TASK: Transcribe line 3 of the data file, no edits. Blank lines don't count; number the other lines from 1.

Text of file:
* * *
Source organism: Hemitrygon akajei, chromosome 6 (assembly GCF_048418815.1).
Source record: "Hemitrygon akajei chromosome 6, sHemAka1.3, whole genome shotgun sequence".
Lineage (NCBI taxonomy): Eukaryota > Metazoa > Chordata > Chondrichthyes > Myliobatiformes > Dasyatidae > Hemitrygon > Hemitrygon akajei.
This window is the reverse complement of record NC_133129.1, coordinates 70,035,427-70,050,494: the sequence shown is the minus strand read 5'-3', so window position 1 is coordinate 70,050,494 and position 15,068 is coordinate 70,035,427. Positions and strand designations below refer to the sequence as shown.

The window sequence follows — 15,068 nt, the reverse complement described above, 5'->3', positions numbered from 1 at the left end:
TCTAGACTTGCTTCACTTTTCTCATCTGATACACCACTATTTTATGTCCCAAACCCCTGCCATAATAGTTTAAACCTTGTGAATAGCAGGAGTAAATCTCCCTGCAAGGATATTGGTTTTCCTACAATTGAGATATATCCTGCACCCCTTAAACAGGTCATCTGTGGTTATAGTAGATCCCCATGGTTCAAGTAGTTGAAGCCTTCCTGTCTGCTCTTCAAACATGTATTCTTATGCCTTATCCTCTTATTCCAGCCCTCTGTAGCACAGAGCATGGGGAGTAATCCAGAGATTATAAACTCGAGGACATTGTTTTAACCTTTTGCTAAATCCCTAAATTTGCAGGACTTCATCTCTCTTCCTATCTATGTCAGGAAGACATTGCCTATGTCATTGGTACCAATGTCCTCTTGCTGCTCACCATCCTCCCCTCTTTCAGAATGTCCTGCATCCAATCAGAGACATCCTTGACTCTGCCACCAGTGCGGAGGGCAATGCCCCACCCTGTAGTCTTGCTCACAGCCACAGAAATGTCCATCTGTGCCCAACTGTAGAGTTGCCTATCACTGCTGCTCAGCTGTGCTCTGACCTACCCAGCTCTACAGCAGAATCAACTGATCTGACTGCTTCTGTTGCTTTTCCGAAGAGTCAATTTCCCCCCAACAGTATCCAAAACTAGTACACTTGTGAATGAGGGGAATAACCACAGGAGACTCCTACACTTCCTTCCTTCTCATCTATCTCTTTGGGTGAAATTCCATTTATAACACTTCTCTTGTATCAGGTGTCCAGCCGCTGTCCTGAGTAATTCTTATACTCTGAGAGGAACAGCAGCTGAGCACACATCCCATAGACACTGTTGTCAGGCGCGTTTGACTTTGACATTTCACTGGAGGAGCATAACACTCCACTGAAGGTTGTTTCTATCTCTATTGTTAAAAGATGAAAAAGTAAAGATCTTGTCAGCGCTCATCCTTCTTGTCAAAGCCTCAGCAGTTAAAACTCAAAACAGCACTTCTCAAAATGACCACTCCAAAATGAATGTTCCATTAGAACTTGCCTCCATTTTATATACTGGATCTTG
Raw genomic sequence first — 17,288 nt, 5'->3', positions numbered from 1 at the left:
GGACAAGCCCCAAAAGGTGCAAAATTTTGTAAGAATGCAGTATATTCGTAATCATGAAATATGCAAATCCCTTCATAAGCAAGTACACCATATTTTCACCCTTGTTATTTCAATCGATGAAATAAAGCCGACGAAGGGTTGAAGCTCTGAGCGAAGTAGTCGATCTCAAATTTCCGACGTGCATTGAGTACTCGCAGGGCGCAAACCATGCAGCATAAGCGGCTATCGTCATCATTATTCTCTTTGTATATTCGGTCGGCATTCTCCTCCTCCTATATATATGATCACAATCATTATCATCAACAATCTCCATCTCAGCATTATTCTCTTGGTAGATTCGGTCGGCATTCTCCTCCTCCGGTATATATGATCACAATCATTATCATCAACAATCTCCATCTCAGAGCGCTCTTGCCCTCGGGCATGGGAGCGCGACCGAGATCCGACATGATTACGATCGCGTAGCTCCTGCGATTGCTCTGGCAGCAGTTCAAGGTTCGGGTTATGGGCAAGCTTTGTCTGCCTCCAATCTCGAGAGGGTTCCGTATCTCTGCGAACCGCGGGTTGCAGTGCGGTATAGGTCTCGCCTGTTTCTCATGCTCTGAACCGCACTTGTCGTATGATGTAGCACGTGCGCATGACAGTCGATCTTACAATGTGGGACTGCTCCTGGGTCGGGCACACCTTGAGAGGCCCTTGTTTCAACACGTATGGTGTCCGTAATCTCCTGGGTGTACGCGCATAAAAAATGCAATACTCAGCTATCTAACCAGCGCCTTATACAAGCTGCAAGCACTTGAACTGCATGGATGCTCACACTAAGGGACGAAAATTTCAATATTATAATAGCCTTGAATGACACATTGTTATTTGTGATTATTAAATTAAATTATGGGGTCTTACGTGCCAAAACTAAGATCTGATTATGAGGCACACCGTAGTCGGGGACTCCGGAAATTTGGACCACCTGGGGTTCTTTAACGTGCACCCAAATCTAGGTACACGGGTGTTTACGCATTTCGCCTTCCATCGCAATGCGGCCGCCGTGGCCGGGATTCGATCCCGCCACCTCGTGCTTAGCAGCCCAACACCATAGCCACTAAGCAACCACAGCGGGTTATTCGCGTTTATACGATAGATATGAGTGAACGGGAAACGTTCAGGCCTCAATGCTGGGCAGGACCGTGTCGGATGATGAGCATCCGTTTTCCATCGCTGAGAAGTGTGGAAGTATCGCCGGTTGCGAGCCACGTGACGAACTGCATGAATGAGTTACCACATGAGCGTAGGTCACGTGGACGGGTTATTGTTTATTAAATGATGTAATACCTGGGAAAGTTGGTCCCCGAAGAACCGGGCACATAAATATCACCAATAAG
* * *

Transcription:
Lineage (NCBI taxonomy): Eukaryota > Metazoa > Chordata > Chondrichthyes > Myliobatiformes > Dasyatidae > Hemitrygon > Hemitrygon akajei.